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divergence, there was a great divergence in the state before the aca, the aca brought up divergence. the state where i now live the rates are going up very much and i ran into a friend who is republican yesterday in the metro, he is paying $36,000 a year for his family of four, i'm paying about 9. i'm probably going to be leaving that state of maryland before the end of the year because potentially facing a 95% increase in premiums next year. my question is to brian and the two state insurance commissioners, do you guys think within your state operations how this affects economic development and prosperity and job growth, particularly around entrepreneurs and the gig economy. i was living in a state that was very progressive years ago and what they did in their individual small group market was drawing people in who were starting businesses bus because they knew they didn't have to
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worry about how to get insurance for their new employees or themselves while they were going on this entrepreneurial risk-taking adventure of investing their time and money -- their lives and their money in this new venture. the question is are states thinking about their individual insurance markets as part of their economic development policy and practices? thank you. >> i think it's safe to assume that we all think about it, but we're very much limited a z to what we can do about it. because we're caught in a dilemma. what we can do that was by far the most effective certainly for most states and for the state of washington was to expand the medicaid program, don't allow those legacy policies to dilute the risk pool and a number of other steps that we could take as a state, whereas the most effective way we could help to stabilize the market and hold those rates down, but i think that has always been one of my primary movers as to why we really need to make sure that we
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get closer to 100% coverage for health insurance because when people don't have coverage they impact the rest of us and the system adversely by causing rates to be higher than they would have been. we've got enough problems with pharmaceuticals and just general medical trend without adding to it some of the dumb stuff we could turn around and do. >> so the answer to your question is yes. but i would also say there is, you know, somewhat limited ability to respond. our focus on the reinsurance program is because it does offer us the ability to get some premium relief almost immediately in 2019, you know, it's very -- it's very hard to look past that right now because that's the thing that can get us the most relief right now, but certainly we're always concerned
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with the folks who are in that spot. we have public rate hearings every year and you as the face and people who are in the same position as you are are there every year telling us about this. and so we're trying to do what it is we can, understanding that our statutory mandate is to provide, you know -- or to approve rates that are, you know, not inadequate, not excessive and not unfairly discriminatory -- or not discriminatory. so we're doing what we can. >> next question. >> my name is adidia i'm just an intern and i've been looking at a lot of the rate requests and a few of the states such as minnesota and pennsylvania have requested really low or even decreases and given like their reinsurance programs. so i wanted to know why do you think that the federal reinsurance program ended and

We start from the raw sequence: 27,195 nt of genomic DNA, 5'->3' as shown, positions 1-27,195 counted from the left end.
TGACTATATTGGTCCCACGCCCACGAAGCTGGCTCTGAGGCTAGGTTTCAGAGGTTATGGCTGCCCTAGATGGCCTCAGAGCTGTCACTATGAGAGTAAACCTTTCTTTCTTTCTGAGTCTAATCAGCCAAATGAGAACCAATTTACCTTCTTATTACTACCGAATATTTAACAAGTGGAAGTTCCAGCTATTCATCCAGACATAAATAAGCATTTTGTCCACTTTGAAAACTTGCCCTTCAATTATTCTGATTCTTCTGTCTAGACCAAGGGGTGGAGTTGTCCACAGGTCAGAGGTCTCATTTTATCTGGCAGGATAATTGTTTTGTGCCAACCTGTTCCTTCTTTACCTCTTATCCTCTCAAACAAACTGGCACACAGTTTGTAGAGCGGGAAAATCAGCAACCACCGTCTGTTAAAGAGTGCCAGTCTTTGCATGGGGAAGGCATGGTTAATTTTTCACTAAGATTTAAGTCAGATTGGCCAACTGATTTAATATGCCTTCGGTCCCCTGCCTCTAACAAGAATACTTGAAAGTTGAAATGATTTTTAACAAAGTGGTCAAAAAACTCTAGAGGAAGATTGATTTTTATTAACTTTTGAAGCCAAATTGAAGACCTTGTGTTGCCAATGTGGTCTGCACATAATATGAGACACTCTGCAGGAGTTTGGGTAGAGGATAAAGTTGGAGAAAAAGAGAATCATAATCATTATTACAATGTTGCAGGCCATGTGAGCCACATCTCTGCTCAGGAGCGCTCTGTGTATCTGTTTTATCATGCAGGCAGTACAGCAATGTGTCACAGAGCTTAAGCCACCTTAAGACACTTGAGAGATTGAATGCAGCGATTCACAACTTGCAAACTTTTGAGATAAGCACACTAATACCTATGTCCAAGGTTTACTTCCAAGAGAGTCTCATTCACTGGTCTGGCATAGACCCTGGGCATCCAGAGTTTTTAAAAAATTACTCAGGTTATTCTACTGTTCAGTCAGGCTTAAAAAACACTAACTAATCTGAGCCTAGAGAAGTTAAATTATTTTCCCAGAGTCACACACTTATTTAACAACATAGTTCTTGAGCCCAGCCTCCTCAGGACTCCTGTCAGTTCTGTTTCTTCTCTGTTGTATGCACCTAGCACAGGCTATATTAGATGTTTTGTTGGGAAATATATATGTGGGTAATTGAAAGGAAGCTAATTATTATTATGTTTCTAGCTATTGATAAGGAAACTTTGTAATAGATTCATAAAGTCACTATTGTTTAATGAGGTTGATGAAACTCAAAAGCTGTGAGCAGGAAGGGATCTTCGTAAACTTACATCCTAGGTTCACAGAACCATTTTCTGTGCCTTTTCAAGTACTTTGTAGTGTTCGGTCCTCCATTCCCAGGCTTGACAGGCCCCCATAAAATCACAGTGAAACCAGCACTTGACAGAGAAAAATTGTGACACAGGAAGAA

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why there isn't more bipartisan support for reinsurance program at the federal level given like most states are talking about it and like we spent our entire time today talking about it. >> the one ended because the aca only allowed it for three years. it was a transitional reinsurance, the idea was that we would reach stability in three years. you know, we try. but there has been bipartisan support for a federal reinsurance program, last year there was a bipartisan group that got a bill very much along the process in the senate, it would have been $10 billion a year which translated to about $18 billion after pass through and everything going out to the states. that would have been a tremendous help, nationwide, especially for states that may not have the funds available or the ability to do an assessment and things like that. it would make sure it got something out there. unfortunately it got tripped up right at the end and the bipartisanship fell apart. so right now we're not doing it.
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we would -- the naic is still very supportive of that and that would be a quick and easy way to, again, get to that stability so we can move on to the more in-depth changes necessary. >> yeah, i would just add that there are, i think, a lot of states, unfortunately, that a reinsurance program at the state level is just very challenging, either because it's difficult to get the legislature to raise the revenue or there's just not that infrastructure. a lot of states that have done it have leveraged a pre aca high risk pool infrastructure. so it's not -- it can be a really heavy lift at the state level. so perhaps we will soon be in more rational political times here in congress and the federal reinsurance could be revisited. >> it's really interesting what wisconsin ended up doing and had governor scott walker really